For a while, Wilbert Harris was a functioning addict. He served in the military for 12 years. When he came home, he had a variety of odd jobs, mostly in construction. But his affinity for alcohol, cocaine and heroin eventually landed him in jail.
He started spending time driving around with people who stole from such stores as Home Depot and Kmart, taking things as small as a bar of soap or as big as a television, which led to a conviction for petty larceny in Henrico County. His troubles worsened when he started failing court-ordered drug tests, violated his probation and ended up in a foot chase with Richmond police that led to a charge of cocaine possession.
“I don’t look at it as being arrested. I was rescued,” Harris said. “Because I wasn’t going to stop on my own.”
Harris, 52, was one of the first graduates of the Henrico Drug Court, a program that will mark its 10-year anniversary this month.
He graduated from the program in 2004. With his own determination to change and a lot of help, Harris got a big break that allowed him to start and keep a clean life: He was hired at Krispy Kreme. After seven years of making doughnuts, he now works as an environmental services supervisor at St. Mary’s Hospital.
“It’s been working wonders for me,” Harris said of the program, adding that he now has good relationships with his mother, daughter and grandchildren.
Harris is one of more than 300 people who have participated in the Drug Court since early 2003, according to the county. During that time, 122 people have graduated.
There are dozens of drug courts across Virginia, including adult programs in Richmond and Chesterfield County as well as a juvenile program in Hanover County, according to the Virginia Drug Court Association website.
In an interview, Henrico Circuit Judges Catherine Hammond and Gary A. Hicks said the program was designed to be an alternative to incarceration for people who kept showing up in circuit courts for violating probation.
“We were having lots and lots of cases every day of people violating because of drugs,” Hammond said.
The Drug Court is a voluntary program targeted at nonviolent offenders who have felony convictions, mostly grand larceny or drug offenses, and have trouble completing probation because of substance abuse and addiction.
Once a probation violator enters Drug Court, his or her sentence is suspended on the condition that they adhere to the 12- to 18-month program and its behavioral requirements.
Over the course of four phases, participants undergo drug and alcohol tests, group counseling, 12-step meetings and probation supervision in addition to regular court appearances.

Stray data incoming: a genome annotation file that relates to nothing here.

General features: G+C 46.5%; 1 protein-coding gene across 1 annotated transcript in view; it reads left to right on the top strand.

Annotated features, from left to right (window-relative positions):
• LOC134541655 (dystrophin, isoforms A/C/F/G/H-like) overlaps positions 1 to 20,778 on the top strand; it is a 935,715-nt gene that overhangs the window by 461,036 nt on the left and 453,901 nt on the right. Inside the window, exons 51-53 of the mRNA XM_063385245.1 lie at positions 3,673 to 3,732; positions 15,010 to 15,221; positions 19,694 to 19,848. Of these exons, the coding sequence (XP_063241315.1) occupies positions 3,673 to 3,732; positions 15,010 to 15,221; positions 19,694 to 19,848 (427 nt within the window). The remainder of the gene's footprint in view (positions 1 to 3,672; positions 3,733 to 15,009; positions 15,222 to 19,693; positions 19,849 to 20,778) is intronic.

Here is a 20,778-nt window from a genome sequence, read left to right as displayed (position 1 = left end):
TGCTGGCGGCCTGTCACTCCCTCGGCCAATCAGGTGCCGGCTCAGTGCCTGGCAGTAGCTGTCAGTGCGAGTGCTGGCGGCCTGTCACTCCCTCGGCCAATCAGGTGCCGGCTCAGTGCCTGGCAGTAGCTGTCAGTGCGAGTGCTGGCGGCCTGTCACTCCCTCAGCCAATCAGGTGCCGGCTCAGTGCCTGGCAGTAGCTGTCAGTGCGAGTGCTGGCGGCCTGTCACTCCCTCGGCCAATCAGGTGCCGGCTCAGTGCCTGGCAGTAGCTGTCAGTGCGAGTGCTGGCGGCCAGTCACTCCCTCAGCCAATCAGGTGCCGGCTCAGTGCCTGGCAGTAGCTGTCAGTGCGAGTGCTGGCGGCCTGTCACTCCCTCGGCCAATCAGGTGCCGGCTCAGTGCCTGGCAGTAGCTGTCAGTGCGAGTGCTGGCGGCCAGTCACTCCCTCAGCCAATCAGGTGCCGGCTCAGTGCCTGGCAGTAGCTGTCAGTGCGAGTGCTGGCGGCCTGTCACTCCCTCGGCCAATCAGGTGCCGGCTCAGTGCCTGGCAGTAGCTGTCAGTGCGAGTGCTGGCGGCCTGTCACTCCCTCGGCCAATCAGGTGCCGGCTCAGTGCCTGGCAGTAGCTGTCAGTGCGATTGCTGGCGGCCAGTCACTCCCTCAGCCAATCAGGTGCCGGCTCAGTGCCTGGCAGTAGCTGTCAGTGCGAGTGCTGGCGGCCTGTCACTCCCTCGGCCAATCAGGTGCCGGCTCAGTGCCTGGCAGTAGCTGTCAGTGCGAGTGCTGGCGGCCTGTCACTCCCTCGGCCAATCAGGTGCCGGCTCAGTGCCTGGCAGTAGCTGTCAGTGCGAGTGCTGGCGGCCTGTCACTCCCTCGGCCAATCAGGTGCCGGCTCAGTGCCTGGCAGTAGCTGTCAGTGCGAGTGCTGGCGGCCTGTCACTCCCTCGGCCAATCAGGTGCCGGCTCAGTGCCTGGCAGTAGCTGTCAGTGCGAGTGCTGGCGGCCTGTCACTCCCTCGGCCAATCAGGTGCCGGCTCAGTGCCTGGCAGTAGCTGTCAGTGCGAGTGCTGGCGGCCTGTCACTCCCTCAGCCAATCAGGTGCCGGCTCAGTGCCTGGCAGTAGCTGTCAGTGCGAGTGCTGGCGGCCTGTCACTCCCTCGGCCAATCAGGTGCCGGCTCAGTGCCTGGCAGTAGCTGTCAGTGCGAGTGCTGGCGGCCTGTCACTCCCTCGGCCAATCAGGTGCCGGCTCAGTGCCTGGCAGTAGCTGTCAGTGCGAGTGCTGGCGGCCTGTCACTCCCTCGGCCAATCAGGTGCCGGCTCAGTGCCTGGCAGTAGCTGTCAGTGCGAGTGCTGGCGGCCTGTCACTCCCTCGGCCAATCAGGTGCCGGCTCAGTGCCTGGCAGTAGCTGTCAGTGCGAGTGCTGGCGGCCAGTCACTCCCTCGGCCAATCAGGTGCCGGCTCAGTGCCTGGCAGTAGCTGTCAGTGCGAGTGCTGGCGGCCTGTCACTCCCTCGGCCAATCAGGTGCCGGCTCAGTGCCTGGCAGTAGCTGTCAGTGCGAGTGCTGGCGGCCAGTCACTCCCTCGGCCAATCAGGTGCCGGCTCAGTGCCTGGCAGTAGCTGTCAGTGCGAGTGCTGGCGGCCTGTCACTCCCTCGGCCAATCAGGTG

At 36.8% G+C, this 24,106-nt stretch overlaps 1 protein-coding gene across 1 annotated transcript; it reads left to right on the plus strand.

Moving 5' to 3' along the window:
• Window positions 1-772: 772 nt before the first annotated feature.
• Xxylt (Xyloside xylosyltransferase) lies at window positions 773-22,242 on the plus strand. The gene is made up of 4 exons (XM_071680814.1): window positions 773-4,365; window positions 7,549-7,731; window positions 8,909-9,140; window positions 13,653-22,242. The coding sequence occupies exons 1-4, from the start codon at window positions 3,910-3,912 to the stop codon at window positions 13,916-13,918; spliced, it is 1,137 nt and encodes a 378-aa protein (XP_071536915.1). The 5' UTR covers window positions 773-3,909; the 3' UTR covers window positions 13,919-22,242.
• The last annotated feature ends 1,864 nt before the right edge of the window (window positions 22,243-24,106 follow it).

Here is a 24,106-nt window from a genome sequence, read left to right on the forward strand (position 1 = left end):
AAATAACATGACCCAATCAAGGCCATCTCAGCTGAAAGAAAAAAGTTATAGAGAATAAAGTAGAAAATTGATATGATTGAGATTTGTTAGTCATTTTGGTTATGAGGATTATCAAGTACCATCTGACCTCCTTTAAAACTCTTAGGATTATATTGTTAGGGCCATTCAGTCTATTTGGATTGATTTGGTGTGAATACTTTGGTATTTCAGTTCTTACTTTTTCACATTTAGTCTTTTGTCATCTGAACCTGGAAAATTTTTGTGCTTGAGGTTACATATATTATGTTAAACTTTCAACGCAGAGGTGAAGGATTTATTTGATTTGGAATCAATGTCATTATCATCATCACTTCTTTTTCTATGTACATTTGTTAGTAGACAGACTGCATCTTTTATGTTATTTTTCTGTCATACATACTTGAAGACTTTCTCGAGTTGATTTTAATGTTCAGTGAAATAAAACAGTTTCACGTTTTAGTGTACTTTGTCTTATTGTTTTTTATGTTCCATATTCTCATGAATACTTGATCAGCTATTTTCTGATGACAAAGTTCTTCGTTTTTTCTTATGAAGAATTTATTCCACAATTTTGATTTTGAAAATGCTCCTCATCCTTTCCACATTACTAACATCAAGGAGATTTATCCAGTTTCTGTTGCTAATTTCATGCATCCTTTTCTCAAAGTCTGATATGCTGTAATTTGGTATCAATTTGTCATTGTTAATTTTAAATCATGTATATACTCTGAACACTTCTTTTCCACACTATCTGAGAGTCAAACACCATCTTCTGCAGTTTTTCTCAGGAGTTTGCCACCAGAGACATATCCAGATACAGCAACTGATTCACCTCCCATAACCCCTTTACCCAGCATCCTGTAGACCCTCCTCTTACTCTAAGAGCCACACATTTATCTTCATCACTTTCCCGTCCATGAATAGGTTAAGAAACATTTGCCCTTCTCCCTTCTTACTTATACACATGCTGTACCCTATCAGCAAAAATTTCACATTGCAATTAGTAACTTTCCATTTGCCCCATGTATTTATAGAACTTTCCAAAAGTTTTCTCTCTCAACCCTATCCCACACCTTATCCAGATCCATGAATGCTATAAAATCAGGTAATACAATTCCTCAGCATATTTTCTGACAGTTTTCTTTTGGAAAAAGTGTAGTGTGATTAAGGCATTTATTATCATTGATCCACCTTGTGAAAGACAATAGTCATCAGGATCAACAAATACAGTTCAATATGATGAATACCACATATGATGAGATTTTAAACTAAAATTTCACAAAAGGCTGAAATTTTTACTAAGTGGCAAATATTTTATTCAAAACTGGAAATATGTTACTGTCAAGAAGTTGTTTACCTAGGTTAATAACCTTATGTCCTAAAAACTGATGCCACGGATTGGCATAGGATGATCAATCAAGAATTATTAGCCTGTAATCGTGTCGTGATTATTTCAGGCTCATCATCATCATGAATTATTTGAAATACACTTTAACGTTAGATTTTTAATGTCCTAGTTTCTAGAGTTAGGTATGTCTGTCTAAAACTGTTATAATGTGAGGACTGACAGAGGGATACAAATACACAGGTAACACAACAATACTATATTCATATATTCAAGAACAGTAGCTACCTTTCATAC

The program aims to help people get jobs, open checking accounts, reunite with family members, pay child support and get off public assistance.
In short, it’s supposed to help people become functioning, taxpaying members of society.
Participants are given incentives for good behavior, but such things as tardiness, dishonesty and failure to look for a job can bring sanctions, which include essays, community service, scolding from the judge and jail time.
On Friday, a few dozen people gathered in a Henrico courtroom for a Drug Court session. As Hammond went down a list of names, each person stood, walked to a lectern in front of the bench, and had a brief chat with the judge. Participants simply talked about their lives, giving updates on jobs, housing, children, education, transportation and sponsors.
“It’s just a different approach with each individual,” Hicks said, describing the process. “There’s not a really cookie-cutter mode.”
Most participants were announced Friday as being “clean, sober and compliant.” Some received a round of applause and small rewards such as books, movie tickets and gift cards for hitting milestones in their sobriety.
But not everyone got good feedback.
One woman claimed she had gone to a hospital last weekend with a migraine caused by high blood pressure, but Hammond suspected the hospital visit was an attempt to acquire medication.
“You’re still positive today for opiates, so you’re going to have to go to jail until Monday,” Hammond said before the woman was led away in tears.
Before each Drug Court session, all of the people involved in the process, including defense attorneys, prosecutors, counselors, probation officers, administrators and an investigator from the Sheriff’s Office, meet with the presiding judge to go over the docket and give updates on each person’s status.
“This is really a team effort,” Hammond said. “All of these players have to be on board or we couldn’t do it.”
The court has about 60 people enrolled, and the judges said that is about as large as it can be before the groups start getting too big.
The program operates on a budget of about $423,000 per year, said Drug Court Administrator Patricia Shaw. About $232,000 comes from the state, roughly $179,000 comes from the county and a little more than $12,000 comes from fees paid by participants.
Shaw said the average annual costs for a Drug Court participant are significantly less than the costs of incarcerating a person for a year.
On Sept. 17, the Drug Court will hold a gala at the Henrico Theatre to mark the program’s first 10 years.
Harris said he’s looking forward to the celebration.
He said that without the structure and life lessons of the Drug Court, he would probably be dead or locked up.
“I don’t know what God would have had in store for me,” Harris said. “But he sent me that. And that was what I needed.”
Chesterfield created a video to provide an overview of their Adult and Juvenile Courts